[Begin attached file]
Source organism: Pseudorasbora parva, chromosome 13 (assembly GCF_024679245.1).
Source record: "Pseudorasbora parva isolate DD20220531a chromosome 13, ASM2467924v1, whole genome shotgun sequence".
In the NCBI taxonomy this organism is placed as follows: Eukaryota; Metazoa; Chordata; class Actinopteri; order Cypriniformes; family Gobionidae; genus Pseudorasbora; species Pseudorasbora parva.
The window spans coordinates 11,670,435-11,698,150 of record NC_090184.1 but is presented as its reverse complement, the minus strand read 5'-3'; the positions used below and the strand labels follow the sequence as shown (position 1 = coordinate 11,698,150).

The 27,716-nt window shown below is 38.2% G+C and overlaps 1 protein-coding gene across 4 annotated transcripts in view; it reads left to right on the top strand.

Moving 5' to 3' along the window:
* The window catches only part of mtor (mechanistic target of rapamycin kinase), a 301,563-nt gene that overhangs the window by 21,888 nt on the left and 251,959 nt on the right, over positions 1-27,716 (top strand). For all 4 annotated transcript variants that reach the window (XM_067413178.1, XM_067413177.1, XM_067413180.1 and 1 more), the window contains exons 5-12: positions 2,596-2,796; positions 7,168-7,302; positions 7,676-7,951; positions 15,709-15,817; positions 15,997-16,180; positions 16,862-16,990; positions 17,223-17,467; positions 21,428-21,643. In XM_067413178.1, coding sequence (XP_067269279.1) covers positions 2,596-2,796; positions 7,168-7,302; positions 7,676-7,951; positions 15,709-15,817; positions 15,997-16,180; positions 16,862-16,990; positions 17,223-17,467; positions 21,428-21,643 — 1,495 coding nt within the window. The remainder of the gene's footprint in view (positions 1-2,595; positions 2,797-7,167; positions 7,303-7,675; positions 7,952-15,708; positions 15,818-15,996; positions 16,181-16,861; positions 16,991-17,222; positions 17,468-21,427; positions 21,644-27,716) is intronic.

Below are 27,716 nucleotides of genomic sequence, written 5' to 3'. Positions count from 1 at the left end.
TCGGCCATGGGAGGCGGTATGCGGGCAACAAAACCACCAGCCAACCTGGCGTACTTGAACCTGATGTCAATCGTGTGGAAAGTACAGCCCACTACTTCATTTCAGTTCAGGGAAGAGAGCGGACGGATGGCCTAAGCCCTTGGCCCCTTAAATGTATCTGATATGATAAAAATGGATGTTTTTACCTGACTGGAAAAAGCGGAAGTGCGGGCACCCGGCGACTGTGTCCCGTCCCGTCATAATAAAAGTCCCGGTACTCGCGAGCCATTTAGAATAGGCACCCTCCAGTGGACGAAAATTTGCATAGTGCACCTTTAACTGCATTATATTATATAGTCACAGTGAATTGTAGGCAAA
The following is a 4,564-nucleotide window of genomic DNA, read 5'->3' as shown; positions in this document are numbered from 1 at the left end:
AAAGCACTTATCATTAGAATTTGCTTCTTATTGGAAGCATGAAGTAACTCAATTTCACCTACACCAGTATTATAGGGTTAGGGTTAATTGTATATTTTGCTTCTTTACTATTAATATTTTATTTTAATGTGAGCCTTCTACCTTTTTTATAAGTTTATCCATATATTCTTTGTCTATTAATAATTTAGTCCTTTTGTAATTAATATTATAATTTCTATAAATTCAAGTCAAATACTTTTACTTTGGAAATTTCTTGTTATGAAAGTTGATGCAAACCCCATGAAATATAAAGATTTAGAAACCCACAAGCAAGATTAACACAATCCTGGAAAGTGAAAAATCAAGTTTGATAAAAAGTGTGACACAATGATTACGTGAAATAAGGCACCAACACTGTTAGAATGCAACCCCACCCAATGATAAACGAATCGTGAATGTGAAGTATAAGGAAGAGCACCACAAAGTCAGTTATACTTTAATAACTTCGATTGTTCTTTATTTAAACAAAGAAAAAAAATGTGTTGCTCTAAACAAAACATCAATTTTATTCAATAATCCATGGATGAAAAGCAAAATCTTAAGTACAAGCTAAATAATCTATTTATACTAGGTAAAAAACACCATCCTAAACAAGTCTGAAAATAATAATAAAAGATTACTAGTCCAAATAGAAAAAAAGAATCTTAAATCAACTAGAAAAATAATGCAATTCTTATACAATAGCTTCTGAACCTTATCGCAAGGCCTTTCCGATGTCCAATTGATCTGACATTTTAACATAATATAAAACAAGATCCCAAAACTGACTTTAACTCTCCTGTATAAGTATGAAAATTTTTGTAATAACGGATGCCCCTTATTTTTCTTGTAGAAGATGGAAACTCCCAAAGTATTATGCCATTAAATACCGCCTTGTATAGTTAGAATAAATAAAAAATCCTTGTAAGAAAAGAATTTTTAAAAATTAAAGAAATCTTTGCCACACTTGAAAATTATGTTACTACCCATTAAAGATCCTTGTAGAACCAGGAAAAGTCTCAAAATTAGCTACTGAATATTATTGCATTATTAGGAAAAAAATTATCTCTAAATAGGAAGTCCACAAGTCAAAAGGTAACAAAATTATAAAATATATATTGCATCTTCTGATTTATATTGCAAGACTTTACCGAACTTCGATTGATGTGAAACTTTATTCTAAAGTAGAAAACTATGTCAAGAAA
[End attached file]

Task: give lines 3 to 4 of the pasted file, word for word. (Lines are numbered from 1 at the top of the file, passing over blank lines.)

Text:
In the NCBI taxonomy this organism is placed as follows: Eukaryota; Metazoa; Chordata; class Actinopteri; order Cypriniformes; family Gobionidae; genus Pseudorasbora; species Pseudorasbora parva.
The window spans coordinates 11,670,435-11,698,150 of record NC_090184.1 but is presented as its reverse complement, the minus strand read 5'-3'; the positions used below and the strand labels follow the sequence as shown (position 1 = coordinate 11,698,150).